Court of Appeals Protects Insurance Company Right to Intervene
Insurance--Insurer with Subrogation Rights, Right to Intervene
Monterey Homes Arizona, Inc. v. Federated Mutual Ins. Co.. 549 Ariz. Adv. Rep. 14 (App., Div. II, February 10, 2009) (Justice Norris)
INSURER WITH SUBROGATION RIGHTS HAS RIGHT TO INTERVENE AT REASONABLENSS HEARING AFTER MORRIS AGREEMENT BUT MAY ONLY CHALLENGE REASONABLENESS OF SETTLEMENT
Third party construction defect case defended under a reservation of rights, gets settled via a Morris agreement and the insurer is prohibited from intervening at the reasonableness hearing. The Court of Appeals ruled that where an insurance company defends its insured but reserves the right to later deny coverage exists, the insured is free to negotiate a settlement with the injured third party. The reservation however does not constitute a waiver of the insured to subrogation rights against the third party.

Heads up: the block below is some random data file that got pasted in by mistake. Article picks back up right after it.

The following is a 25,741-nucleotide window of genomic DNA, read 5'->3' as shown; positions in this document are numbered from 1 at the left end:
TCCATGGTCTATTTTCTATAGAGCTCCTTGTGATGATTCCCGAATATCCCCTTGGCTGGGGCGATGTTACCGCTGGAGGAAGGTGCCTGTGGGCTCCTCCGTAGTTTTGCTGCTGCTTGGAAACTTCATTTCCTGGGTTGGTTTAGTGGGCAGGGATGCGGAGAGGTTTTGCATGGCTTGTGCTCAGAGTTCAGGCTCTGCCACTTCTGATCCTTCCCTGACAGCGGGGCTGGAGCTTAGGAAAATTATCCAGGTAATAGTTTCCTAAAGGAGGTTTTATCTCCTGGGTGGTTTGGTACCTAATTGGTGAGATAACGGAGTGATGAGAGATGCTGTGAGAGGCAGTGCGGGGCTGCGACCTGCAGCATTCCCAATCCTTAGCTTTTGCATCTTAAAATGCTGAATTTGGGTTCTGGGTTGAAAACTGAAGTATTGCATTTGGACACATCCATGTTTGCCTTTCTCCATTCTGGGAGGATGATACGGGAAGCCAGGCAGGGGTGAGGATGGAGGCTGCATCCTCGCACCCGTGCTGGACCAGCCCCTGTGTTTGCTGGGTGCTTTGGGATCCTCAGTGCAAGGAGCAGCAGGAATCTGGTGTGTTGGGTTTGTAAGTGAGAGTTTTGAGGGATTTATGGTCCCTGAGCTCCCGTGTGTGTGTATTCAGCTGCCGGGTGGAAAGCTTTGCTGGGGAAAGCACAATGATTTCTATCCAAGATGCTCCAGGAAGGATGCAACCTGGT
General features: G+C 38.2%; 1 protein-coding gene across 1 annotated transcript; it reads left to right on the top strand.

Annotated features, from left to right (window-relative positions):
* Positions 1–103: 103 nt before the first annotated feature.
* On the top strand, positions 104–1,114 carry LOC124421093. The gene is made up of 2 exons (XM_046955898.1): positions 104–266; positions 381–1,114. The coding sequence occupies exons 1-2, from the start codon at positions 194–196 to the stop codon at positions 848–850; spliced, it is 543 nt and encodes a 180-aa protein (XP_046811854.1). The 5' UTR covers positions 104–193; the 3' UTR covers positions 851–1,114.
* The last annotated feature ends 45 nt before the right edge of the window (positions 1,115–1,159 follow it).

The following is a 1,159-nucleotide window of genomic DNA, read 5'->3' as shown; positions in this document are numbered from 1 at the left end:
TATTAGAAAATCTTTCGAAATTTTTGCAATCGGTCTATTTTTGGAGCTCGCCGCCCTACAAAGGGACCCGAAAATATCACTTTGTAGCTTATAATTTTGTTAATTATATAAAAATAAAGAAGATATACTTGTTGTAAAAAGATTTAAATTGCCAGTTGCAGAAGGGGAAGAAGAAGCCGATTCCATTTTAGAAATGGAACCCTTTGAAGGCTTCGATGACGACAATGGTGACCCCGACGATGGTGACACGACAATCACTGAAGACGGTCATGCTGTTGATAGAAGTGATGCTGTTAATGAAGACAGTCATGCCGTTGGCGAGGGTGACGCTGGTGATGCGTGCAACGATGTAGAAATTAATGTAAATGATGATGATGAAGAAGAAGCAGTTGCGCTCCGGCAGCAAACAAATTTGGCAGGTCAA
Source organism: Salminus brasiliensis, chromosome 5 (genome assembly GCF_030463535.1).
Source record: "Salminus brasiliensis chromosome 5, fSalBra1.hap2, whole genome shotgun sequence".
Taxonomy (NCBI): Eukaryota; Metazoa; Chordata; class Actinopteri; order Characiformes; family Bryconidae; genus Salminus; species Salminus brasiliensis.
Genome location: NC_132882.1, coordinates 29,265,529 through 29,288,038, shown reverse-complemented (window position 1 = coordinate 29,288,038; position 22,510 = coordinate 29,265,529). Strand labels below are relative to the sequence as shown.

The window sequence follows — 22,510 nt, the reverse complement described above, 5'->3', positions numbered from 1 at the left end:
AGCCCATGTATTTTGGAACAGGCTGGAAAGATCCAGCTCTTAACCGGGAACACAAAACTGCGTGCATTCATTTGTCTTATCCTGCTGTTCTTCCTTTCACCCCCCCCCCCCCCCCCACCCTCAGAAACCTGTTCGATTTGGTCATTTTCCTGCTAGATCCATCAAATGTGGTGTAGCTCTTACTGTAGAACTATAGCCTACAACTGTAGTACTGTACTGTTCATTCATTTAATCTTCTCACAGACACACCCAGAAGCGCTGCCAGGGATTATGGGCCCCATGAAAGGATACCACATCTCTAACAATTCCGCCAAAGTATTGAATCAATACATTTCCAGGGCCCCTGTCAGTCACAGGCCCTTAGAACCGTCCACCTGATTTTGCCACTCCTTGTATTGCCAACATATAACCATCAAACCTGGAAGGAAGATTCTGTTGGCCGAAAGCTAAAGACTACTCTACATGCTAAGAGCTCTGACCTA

This being said, the court however pointed out that these subrogation rights could not be used to interfere with the insured's right to protect itself and enter into a settlement agreement whereby an amount is set for damages and the insured assigns its rights against the insurance carrier for payment of that settlement to the injured party in exchange for a promise from the injured party not to execute on the judgment against the insured.
"We hold, the insurer's subrogation rights will not limit the insured from entering into a settlement that releases those rights when, as here, the insured is being defended under a reservation of rights. . . . When an insurer defends under a reservation of rights, the insured steps into the insurer's shoes for purposes of settlement negotiations.' . . .this transfer of control allows the insured to compromise or release the subrogation rights of the insurer even if the insured's opponent knows of these rights before it settles with he insured."
The equity afforded the insurer under this situation is the right not to have the agreement the result of fraud or collusion and fair notice of the intent to stipulate or hold a reasonableness hearing and the right to participate in that proceeding to assure the amount is reasonable. If this is established the agreement will be upheld even to the extent it extinguishes the subrogation rights.